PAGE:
Hot on the heels of doing away with its popular gamer-populated forums, the team over at Valve has announced that it’s about to make changes to Steam’s trading card system, mostly in the hopes of doing away with those tied to “fake games”.
The company detailed what it intends to do with the card system in a new blog post, explaining how some of the cards were being made based on games that didn’t exist, allowing some of those to make a profit by selling them – and that’s something Valve isn’t fond of.
Basically, Steam gives developers a certain level of allowance that allows for the generation of thousands of keys for their forthcoming releases. But some of these developers have less-than-favorable means with these, using bots to enable their fake games to continue running idle, while in turn enabling the ability to collect trading cards that in turn can be sold. So, yep, it’s a scam.
But there’s a problem. It’s not just costing some people money in terms of getting useless cards. It’s also wreaking havoc on the Steam Store’s algorithm. By making certain cards popular on the market, the store could accidentally recommend games that aren’t there – and that could prove to be a problem for legitimacy’s sake.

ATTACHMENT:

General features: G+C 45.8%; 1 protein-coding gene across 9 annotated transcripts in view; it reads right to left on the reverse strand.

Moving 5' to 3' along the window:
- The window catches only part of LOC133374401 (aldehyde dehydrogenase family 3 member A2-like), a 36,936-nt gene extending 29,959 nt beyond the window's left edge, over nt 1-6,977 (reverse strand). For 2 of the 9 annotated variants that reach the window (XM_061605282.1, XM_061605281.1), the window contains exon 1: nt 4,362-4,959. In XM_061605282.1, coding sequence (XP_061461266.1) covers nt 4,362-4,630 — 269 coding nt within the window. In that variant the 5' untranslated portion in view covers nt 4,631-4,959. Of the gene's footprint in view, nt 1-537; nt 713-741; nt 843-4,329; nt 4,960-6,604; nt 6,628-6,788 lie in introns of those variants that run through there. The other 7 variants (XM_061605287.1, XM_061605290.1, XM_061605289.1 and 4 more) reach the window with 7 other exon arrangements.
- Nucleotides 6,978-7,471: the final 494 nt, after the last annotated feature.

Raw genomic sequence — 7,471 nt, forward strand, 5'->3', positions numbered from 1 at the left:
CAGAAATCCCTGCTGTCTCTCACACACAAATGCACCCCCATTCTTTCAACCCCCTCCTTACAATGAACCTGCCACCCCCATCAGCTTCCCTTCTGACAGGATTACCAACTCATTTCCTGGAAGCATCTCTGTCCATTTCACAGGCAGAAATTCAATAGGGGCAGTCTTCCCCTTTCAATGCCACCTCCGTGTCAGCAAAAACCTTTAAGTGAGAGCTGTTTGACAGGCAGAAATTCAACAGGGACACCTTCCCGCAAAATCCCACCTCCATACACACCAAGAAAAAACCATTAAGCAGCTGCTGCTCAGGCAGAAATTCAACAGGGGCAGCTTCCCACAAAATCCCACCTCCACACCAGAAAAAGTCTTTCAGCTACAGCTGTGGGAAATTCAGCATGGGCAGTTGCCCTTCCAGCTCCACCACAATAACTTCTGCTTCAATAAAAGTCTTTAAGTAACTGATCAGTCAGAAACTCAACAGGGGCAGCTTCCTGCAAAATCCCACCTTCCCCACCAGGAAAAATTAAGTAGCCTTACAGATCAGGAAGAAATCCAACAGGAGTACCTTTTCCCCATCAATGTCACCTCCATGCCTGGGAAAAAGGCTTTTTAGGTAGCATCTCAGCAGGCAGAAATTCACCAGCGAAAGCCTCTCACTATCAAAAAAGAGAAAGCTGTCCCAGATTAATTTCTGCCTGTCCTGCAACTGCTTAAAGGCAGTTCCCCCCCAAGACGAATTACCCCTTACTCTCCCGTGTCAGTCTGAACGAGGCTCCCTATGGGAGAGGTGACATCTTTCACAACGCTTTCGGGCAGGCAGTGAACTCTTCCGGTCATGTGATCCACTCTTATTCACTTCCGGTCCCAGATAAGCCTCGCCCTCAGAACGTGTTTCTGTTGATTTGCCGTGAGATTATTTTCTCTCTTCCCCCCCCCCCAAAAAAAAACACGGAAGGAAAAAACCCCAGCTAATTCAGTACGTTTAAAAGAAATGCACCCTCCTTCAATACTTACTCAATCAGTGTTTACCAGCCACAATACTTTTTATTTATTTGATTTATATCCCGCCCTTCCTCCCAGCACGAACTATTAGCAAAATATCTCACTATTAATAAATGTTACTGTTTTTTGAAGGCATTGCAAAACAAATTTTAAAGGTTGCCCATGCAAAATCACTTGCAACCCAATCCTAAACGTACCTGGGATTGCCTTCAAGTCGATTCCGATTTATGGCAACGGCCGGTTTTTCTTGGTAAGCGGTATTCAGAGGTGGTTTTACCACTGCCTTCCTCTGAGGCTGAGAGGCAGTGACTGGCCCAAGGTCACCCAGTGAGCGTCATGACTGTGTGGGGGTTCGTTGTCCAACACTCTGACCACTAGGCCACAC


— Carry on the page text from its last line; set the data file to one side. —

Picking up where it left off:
So Steam is overhauling the system, only offering the ability to make trading cards once certain titles reach a confidence level in its metric. That means genuine users have to be tracked buying and playing the game (instead of just feigning bot interest) before cards can be issued. Once a game can reach that certain level, then cards will become readily available for users to collect.
This should do away with the scammers that are taking advantage of the system, while keeping Steam as a legitimate place to collect cards that are based on actual games – and of course, offering the games themselves. Whether it will have a long-term effect has yet to be seen, as some developers may possibly find a way around this as well, since they’ve taken advantage of the system before. We’ll see what the next few months bring.
In the meantime, here’s hoping it’s a move on Steam for the better – as well as the developers that want their games to shine.